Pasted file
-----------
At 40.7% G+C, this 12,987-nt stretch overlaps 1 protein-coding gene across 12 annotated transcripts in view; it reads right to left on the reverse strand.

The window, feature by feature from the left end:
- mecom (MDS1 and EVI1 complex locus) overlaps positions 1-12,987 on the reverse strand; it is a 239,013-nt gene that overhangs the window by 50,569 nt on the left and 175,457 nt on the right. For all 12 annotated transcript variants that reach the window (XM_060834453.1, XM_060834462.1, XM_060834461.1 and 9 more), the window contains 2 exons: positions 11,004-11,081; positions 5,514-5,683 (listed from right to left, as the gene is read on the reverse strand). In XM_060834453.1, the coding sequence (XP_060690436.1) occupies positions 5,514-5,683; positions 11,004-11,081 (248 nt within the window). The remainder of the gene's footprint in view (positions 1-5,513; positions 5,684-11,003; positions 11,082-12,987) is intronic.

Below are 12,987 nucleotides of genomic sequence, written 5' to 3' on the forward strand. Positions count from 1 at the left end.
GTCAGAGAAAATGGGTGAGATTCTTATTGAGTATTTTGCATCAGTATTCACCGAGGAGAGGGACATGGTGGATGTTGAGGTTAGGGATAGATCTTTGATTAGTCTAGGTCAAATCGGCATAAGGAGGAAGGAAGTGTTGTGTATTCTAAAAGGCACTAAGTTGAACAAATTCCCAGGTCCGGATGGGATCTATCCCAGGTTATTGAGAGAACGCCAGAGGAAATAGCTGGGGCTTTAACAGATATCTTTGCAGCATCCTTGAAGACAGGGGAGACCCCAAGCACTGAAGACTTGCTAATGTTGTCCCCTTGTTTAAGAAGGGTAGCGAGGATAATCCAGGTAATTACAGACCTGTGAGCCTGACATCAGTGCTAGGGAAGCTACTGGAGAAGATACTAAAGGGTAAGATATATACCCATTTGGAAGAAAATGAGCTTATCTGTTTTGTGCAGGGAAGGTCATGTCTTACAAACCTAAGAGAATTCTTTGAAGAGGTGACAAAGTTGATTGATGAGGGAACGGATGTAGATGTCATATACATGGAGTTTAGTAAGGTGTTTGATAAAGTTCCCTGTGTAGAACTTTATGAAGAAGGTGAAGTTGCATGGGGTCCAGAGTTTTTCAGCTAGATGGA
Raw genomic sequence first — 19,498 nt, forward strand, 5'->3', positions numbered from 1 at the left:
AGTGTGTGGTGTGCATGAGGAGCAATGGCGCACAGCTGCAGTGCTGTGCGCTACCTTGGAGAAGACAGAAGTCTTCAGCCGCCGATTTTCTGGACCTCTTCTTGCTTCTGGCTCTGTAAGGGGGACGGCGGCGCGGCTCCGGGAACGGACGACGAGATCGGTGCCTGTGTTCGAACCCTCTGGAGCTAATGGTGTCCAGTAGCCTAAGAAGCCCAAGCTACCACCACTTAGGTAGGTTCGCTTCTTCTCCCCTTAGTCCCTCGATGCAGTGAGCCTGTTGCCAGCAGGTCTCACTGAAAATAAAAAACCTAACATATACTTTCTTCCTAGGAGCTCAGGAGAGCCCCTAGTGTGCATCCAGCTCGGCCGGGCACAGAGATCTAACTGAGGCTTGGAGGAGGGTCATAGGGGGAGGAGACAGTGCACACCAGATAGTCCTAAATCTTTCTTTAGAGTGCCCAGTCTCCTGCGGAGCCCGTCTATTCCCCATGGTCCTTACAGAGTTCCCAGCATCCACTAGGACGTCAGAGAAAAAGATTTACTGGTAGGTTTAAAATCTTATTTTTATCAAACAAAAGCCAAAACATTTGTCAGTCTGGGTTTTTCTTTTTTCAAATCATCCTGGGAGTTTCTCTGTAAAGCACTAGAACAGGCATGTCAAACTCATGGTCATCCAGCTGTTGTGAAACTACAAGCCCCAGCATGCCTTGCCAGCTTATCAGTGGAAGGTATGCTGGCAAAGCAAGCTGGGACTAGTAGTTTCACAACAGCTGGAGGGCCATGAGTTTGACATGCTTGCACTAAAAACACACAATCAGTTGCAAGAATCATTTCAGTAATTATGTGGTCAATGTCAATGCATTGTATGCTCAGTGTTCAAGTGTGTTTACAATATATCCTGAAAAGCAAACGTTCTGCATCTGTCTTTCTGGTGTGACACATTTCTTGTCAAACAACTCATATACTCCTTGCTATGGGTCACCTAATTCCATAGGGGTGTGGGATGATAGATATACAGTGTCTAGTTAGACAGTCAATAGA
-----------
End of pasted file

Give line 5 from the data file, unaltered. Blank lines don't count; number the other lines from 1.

GTCAGAGAAAATGGGTGAGATTCTTATTGAGTATTTTGCATCAGTATTCACCGAGGAGAGGGACATGGTGGATGTTGAGGTTAGGGATAGATCTTTGATTAGTCTAGGTCAAATCGGCATAAGGAGGAAGGAAGTGTTGTGTATTCTAAAAGGCACTAAGTTGAACAAATTCCCAGGTCCGGATGGGATCTATCCCAGGTTATTGAGAGAACGCCAGAGGAAATAGCTGGGGCTTTAACAGATATCTTTGCAGCATCCTTGAAGACAGGGGAGACCCCAAGCACTGAAGACTTGCTAATGTTGTCCCCTTGTTTAAGAAGGGTAGCGAGGATAATCCAGGTAATTACAGACCTGTGAGCCTGACATCAGTGCTAGGGAAGCTACTGGAGAAGATACTAAAGGGTAAGATATATACCCATTTGGAAGAAAATGAGCTTATCTGTTTTGTGCAGGGAAGGTCATGTCTTACAAACCTAAGAGAATTCTTTGAAGAGGTGACAAAGTTGATTGATGAGGGAACGGATGTAGATGTCATATACATGGAGTTTAGTAAGGTGTTTGATAAAGTTCCCTGTGTAGAACTTTATGAAGAAGGTGAAGTTGCATGGGGTCCAGAGTTTTTCAGCTAGATGGA